The Monarchy in New Zealand

The British Royal Family have long-standing ties to New Zealand, having paid many visits since the late 19th century, but the existence of the monarchy in New Zealand faces somewhat of an uncertain future…

By Katie Baddock

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New Zealand is one of the 16 independent member countries of the Commonwealth that share Queen Elizabeth II as Sovereign and Head of State. The nation is a Constitutional Monarchy with a parliamentary system of government and Her Majesty represented by the Governor-General, currently Dame Patsy Reddy.

After the Treaty of Waitangi was signed in 1840 between the British and Māori, Queen Victoria became the country’s first Head of State.

At the age of 94 – 68 years of which have been on the throne – The Queen is New Zealand’s longest-serving Head of State. Unlike politicians who come and go, Her Majesty holds a life-long role, bringing immense experience and stability in the ever-changing world of politics.

Take The Queen’s speech given on her 21st birthday: “I declare before you all that my whole life, whether it be long or short, shall be devoted to your service…” No politician could ever utter those words. While some Kiwis argue against having a heredity head of state, one cannot ignore the benefit of having such a leader who is above partisan politics and who represents the entire nation’s interests, rather than those of who elected them.

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Over the years, Her Majesty has proven her dedication to the Commonwealth realms, remaining in close contact and always interested in the country’s events and milestones. We saw an example of this in April when The Queen made a phone call to our Prime Minister, Jacinda Ardern, to see how Kiwis were getting on during the coronavirus pandemic.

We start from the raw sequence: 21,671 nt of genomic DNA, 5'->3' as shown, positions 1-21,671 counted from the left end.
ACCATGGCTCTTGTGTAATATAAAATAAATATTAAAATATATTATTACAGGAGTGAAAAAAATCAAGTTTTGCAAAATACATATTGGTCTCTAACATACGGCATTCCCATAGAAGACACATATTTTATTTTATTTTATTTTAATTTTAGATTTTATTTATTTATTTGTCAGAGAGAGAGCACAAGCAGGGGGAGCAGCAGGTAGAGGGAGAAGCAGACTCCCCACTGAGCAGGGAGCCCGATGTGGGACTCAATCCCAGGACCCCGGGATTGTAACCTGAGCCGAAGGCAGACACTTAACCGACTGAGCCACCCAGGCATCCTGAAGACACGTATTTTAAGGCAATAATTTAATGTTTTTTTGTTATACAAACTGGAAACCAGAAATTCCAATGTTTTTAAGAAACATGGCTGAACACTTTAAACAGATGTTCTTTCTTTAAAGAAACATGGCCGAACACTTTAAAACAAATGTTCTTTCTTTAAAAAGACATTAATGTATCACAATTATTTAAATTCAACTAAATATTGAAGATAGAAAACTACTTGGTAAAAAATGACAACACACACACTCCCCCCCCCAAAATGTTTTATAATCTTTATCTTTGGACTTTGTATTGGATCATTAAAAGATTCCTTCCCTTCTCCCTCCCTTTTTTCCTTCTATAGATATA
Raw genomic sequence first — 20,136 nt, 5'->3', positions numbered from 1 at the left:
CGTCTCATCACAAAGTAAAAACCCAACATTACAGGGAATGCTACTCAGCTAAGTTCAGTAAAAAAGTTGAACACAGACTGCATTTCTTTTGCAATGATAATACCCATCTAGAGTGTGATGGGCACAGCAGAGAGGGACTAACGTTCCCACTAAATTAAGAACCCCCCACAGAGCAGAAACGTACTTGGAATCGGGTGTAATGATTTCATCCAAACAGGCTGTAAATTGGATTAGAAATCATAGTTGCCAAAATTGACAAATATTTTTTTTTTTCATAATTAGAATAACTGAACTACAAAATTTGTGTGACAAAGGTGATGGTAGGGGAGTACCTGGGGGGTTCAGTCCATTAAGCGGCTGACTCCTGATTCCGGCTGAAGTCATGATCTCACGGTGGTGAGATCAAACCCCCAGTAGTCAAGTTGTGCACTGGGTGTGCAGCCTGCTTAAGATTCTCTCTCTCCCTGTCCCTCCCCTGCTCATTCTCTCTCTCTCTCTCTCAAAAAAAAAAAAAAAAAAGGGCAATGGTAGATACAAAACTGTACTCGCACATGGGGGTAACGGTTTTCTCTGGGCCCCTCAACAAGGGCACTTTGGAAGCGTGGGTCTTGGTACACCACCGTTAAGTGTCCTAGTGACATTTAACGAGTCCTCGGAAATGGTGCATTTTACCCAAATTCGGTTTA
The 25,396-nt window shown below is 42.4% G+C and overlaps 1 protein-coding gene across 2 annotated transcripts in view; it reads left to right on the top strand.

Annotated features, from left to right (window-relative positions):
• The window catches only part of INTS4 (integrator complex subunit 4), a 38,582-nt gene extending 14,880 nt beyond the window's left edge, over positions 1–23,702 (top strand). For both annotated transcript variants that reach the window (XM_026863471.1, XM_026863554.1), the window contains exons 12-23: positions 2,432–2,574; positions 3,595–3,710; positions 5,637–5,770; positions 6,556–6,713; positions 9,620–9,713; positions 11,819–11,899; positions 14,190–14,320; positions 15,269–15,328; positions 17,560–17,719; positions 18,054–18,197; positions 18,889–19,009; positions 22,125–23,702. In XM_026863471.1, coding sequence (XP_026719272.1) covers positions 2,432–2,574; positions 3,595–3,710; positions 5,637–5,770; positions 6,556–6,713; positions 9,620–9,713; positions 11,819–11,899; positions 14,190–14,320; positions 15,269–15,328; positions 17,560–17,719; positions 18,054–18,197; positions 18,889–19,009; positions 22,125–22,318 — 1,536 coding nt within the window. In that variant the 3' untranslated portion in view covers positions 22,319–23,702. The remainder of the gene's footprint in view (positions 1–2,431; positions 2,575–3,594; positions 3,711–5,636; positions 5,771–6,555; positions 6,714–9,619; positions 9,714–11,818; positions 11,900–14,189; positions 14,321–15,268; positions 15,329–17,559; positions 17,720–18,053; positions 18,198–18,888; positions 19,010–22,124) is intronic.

Jacinda shared on Instagram: “It was such a treat to speak with Her Majesty tonight. Her affection for New Zealand, her interest in what’s happening here and her memory of places and events that are special to us never ceases to amaze me.”

Jacinda Ardern has spoken about her stance as a republican herself, envisioning a more independent country sometime in her lifetime. She told The Times during the election campaign in 2017: “I am a republican but you will find there are people in New Zealand who aren’t actively pursuing that change. It’s certainly not about my view of the monarchy but my view of New Zealand’s place in the world and carving out our own future. So that is what drives my sentiment.”

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While the republicanism movement is stronger across the ditch in Australia, here in New Zealand we have a small, but determined, republican group known as New Zealand Republic, who are focused on winning a referendum to bring about a New Zealand citizen as Head of State.